Joseph Mallord William Turner

Lecture Diagram 30: Perspective Method for a Cube (after Samuel Marolois and Jean-François Niceron)

c.1810

View this artwork by appointment, at Tate Britain's Prints and Drawings Rooms

Artist
Joseph Mallord William Turner 1775–1851
Medium
Graphite and watercolour on paper
Dimensions
Support: 672 x 998 mm
Collection
Tate
Acquisition
Accepted by the nation as part of the Turner Bequest 1856
Reference
D17044
Turner Bequest CXCV 74

Display caption

Diagram 30 combines methods by Samuel Marolois, a mathematician and fortification designer, and Jean-François Niceron, a geometrical theorist.

For Marolois's technique, Turner directs his students to place the eye (E) at the center line (C) where it cuts the horizon line (H). Then draw the plan of the object (P) to be put into perspective. Where perpendicular lines meet the base line (B), mark vanishing lines to the eye. Now draw transfer lines from the plan to the base line and connect to a point (V) at the side. The places at which all these lines intersect form the bottom of the cube.

Gallery label, August 2004

Catalogue entry

Diagram 30 for Turner’s Lecture 3 as Professor of Perspective at the Royal Academy illustrates a perspective projection of a cube proposed by the French mathematician and designer or fortifications, Samuel Marolois (1572–1627). For his understanding of Marolois’s method, Turner relied on John Joshua Kirby’s Dr Brook Taylor’s Method of Perspective made Easy, both in Theory and in Practice (1768 ed., II, pl.XIX, fig.2);1 Turner owned a copy, which passed to him from his friend Henry Scott Trimmer, a descendant of Kirby (private collection). Turner also attributes the diagram to Jean-François Niceron (1613–1646), a geometrical theorist. According to Maurice Davies, Turner initially copied three diagrams from Niceron’s Thaumaturgus Opticus (1646, tab.3, fig. V; tab.6, fig.VIII; and tab.41, fig.LXXXVI) on a single sheet of paper.2 One of these diagrams (1646, tab.6, fig.VIII) ultimately informed his brief description in Lecture 3.3 Turner revised his description of Marolois’s and Niceron’s methods in a later version of the lecture.4
1
Turner, ‘Royal Academy Lectures’, circa 1807–38, Department of Western Manuscripts, British Library, London, ADD MS 46151 A folio 18, F folio 3 and M folio 3 verso.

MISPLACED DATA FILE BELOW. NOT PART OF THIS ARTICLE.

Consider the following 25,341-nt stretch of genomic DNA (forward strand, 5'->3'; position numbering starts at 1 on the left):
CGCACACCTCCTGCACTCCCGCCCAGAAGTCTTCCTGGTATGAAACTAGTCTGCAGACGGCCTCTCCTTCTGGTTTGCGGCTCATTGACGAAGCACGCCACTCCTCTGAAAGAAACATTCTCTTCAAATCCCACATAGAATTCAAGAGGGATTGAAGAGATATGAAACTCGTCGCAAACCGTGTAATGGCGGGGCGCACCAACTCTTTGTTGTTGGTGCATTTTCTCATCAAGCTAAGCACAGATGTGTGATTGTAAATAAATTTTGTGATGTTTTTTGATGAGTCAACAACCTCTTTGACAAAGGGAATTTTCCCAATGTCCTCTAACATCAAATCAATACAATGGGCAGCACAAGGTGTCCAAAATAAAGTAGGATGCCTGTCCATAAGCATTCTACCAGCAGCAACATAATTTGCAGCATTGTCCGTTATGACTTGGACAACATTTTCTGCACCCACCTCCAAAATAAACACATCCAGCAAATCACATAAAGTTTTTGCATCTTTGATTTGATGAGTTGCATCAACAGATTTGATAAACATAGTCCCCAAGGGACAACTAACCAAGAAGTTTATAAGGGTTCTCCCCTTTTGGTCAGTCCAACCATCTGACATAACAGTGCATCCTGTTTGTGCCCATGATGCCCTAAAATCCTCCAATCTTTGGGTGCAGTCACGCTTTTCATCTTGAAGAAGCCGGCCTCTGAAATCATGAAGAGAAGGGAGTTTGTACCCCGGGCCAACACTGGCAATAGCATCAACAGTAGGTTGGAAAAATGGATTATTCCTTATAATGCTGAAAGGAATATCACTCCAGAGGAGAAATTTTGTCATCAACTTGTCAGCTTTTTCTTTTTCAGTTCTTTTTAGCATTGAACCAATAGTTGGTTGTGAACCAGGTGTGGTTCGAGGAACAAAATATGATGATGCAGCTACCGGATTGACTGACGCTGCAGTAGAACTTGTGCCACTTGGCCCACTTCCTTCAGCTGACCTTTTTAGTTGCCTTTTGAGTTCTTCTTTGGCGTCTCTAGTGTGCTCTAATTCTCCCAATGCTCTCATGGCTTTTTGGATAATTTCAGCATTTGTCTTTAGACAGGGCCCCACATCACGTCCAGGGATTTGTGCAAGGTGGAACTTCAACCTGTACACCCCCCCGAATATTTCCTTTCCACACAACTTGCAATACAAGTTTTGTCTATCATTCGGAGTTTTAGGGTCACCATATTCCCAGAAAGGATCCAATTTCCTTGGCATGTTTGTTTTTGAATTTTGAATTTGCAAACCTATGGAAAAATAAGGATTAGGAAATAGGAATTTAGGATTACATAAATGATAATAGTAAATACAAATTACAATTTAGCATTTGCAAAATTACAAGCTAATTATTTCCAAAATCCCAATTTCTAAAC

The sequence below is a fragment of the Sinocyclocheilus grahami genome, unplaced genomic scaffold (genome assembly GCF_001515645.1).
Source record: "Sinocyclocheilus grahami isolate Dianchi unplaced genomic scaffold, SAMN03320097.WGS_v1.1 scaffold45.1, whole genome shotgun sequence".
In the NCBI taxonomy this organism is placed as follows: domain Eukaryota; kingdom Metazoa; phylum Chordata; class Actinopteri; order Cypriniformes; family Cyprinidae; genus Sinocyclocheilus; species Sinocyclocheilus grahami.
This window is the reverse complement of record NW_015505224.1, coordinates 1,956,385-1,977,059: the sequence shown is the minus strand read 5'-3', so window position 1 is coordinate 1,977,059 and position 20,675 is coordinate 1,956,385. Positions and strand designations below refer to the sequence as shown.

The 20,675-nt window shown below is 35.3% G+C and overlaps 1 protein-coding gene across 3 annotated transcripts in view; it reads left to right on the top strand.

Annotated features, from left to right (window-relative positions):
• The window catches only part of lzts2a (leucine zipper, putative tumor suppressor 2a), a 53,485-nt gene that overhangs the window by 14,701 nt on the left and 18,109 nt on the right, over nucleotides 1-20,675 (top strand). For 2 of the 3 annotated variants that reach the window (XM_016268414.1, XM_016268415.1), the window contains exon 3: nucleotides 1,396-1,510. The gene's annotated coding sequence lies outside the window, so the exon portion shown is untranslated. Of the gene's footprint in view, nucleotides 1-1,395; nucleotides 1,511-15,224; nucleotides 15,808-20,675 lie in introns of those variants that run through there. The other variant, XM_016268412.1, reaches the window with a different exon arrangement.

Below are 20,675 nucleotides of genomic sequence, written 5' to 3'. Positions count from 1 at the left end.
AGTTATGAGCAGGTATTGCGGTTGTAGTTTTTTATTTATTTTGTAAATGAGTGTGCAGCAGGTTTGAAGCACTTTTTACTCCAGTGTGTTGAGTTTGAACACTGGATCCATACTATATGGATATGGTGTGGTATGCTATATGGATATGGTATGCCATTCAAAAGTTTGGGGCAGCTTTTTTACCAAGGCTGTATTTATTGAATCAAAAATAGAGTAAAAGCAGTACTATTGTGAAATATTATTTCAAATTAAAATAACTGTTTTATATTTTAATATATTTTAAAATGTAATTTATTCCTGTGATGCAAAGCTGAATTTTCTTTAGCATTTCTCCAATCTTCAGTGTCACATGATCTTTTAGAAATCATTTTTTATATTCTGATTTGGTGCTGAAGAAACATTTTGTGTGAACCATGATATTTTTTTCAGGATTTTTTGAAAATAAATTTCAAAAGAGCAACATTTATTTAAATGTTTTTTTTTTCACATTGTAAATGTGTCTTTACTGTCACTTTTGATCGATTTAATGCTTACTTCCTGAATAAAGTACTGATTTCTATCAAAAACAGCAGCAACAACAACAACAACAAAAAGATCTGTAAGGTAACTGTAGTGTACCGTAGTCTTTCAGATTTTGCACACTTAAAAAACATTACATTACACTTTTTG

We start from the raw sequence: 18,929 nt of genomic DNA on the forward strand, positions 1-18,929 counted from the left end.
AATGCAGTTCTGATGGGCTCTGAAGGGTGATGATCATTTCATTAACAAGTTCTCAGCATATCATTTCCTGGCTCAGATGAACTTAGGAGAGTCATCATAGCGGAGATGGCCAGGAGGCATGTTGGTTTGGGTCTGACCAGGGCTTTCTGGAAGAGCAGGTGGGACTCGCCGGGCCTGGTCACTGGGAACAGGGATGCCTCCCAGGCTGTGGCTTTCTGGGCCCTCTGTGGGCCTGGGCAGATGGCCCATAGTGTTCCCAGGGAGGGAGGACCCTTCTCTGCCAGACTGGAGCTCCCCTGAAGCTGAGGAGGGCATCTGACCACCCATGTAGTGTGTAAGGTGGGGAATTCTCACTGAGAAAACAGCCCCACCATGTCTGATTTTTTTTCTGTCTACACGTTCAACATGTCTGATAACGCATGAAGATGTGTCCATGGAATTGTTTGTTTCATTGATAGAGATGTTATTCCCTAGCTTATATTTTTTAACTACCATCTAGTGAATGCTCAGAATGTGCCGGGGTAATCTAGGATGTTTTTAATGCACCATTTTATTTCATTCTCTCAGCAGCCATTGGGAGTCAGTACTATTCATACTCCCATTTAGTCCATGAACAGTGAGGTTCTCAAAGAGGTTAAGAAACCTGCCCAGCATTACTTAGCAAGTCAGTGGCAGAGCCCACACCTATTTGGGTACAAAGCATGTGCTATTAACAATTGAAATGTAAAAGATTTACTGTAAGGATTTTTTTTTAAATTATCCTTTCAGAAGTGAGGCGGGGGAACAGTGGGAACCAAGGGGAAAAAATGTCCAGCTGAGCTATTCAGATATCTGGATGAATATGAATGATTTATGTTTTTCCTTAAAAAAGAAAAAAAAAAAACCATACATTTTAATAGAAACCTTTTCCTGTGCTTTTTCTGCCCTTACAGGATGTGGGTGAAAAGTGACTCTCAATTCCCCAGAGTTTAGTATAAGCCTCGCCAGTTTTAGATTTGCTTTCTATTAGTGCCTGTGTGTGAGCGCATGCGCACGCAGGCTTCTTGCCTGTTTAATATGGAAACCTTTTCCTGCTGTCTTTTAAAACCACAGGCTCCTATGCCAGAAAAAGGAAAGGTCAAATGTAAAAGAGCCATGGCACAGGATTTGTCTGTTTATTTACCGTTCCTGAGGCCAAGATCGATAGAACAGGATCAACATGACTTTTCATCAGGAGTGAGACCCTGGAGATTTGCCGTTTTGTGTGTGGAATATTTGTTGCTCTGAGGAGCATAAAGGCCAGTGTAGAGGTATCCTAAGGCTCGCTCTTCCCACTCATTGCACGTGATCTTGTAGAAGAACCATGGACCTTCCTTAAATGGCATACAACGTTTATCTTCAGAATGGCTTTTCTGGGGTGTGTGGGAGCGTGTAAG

2
Davies 1994, p.92; Turner, ‘Royal Academy Lectures’, circa 1807–38, Department of Western Manuscripts, British Library, London, ADD MS 46151 BB folio 22 recto.
3
Turner, ‘Royal Academy Lectures’, circa 1807–38, Department of Western Manuscripts, British Library, London, ADD MS 46151 F folio 4 and M folio 5.
4
Turner, ‘Royal Academy Lectures’, circa 1807–38, Department of Western Manuscripts, British Library, London, ADD MS 46151 AA folio 11.
Technical notes:
Peter Bower states that the sheet is Double Elephant size Whatman paper made by William Balston, at Springfield Mill, Maidstone, Kent. The largest group within the perspective drawings, this batch of paper shows a ‘grid-like series of shadows that can be seen within the sheet in transmitted light. This appears to have been caused by a trial method of supporting the woven wire mould cover on the mould’. Because this is the only batch he has seen with such a feature, Bower believes that ‘it may have been tried on one pair of moulds and for some reason never tried again’. He also writes that it is ‘not the best Whatman paper by any means; the weight of this group is also very variable and the moulds have not been kept clean during use’.1
1
Notes in Tate catalogue files.
Verso:
Blank, save for an inscription by an unknown hand in pencil ‘76’ bottom left.

Andrea Fredericksen
June 2004

Supported by The Samuel H. Kress Foundation

Revised by David Blayney Brown
January 2012

Read full Catalogue entry

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